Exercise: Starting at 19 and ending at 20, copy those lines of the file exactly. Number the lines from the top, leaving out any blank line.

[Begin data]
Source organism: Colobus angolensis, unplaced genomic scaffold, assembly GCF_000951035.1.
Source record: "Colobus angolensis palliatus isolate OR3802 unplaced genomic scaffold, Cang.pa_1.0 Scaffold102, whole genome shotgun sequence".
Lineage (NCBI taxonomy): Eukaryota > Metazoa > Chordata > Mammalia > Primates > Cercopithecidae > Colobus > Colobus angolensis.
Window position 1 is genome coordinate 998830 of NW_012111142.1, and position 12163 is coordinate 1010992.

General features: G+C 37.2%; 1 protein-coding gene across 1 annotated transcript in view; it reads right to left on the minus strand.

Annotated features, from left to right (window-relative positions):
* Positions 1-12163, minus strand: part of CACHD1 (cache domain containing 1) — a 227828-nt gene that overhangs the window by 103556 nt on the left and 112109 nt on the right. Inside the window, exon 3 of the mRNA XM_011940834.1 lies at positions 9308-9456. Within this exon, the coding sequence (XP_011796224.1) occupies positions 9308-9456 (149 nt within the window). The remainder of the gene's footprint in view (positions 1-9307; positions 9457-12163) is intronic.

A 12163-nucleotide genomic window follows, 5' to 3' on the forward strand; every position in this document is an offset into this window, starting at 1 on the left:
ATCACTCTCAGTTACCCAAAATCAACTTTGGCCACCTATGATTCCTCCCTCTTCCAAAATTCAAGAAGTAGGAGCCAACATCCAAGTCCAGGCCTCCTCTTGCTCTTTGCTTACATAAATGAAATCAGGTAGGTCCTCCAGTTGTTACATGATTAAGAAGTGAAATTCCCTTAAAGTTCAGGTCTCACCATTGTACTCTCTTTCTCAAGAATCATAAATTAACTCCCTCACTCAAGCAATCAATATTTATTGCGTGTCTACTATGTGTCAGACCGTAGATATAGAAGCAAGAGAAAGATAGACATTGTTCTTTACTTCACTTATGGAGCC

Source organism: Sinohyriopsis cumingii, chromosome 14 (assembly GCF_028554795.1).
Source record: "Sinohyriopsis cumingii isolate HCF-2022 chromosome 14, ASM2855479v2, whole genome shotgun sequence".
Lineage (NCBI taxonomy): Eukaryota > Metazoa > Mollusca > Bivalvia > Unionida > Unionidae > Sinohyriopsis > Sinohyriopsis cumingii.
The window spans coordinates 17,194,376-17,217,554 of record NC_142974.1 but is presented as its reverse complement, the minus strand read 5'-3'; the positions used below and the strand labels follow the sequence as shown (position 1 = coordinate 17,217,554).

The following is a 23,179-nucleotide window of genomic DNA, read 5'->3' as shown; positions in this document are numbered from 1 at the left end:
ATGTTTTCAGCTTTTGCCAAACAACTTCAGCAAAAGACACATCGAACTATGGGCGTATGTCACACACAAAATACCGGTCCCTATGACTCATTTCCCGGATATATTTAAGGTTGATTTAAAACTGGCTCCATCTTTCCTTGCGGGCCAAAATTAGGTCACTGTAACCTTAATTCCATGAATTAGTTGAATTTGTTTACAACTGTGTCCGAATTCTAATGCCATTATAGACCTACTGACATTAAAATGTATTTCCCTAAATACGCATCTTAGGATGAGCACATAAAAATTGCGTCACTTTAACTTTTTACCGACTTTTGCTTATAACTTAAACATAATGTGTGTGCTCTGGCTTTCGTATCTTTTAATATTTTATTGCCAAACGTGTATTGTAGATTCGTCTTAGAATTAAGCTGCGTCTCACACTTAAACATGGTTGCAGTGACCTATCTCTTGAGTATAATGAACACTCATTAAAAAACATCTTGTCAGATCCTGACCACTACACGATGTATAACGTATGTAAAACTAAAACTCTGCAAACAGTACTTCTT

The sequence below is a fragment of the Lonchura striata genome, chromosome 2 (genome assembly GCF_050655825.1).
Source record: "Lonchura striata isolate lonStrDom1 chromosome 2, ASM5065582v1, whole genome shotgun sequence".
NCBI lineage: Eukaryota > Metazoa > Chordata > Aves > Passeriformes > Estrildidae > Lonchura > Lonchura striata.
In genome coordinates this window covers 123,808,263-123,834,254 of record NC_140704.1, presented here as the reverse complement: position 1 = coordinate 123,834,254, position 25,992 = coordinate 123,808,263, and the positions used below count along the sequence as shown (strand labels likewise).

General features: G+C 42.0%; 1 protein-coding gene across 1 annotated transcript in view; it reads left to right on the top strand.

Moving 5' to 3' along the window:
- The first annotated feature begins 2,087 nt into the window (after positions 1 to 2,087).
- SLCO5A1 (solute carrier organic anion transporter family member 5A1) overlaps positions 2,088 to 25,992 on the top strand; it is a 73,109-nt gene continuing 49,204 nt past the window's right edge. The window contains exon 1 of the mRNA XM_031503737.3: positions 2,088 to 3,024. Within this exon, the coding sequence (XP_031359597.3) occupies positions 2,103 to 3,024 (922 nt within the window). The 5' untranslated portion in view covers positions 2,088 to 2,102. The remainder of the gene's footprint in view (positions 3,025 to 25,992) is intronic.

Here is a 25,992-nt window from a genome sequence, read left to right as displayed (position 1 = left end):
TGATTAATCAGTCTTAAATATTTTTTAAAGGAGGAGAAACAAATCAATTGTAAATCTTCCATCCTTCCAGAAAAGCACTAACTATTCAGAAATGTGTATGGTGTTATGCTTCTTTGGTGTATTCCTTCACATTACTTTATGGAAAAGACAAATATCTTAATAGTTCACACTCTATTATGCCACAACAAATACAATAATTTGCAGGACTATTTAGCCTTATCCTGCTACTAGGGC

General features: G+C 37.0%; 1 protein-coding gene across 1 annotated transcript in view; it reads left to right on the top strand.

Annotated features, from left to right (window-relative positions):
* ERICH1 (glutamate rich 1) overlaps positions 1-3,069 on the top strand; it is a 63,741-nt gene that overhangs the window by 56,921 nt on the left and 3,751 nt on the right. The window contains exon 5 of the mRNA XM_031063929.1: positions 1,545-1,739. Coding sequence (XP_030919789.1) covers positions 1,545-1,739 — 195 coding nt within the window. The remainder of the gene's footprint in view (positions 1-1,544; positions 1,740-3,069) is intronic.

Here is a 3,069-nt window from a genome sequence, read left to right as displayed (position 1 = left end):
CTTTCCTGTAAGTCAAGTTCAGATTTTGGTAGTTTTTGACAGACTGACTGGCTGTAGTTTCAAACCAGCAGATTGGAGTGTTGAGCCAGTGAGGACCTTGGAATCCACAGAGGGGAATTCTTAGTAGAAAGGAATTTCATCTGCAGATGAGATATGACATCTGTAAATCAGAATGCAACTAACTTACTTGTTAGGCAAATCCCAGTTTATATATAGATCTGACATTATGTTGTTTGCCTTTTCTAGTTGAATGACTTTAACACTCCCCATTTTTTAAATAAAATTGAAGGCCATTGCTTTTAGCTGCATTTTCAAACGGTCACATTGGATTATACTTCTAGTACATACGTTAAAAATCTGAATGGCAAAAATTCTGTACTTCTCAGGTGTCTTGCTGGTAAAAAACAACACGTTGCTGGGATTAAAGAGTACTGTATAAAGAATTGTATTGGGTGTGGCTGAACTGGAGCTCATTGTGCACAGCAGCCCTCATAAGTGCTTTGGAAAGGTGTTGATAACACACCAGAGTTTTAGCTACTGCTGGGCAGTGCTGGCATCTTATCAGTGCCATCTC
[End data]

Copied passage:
In genome coordinates this window covers 123,808,263-123,834,254 of record NC_140704.1, presented here as the reverse complement: position 1 = coordinate 123,834,254, position 25,992 = coordinate 123,808,263, and the positions used below count along the sequence as shown (strand labels likewise).

General features: G+C 42.0%; 1 protein-coding gene across 1 annotated transcript in view; it reads left to right on the top strand.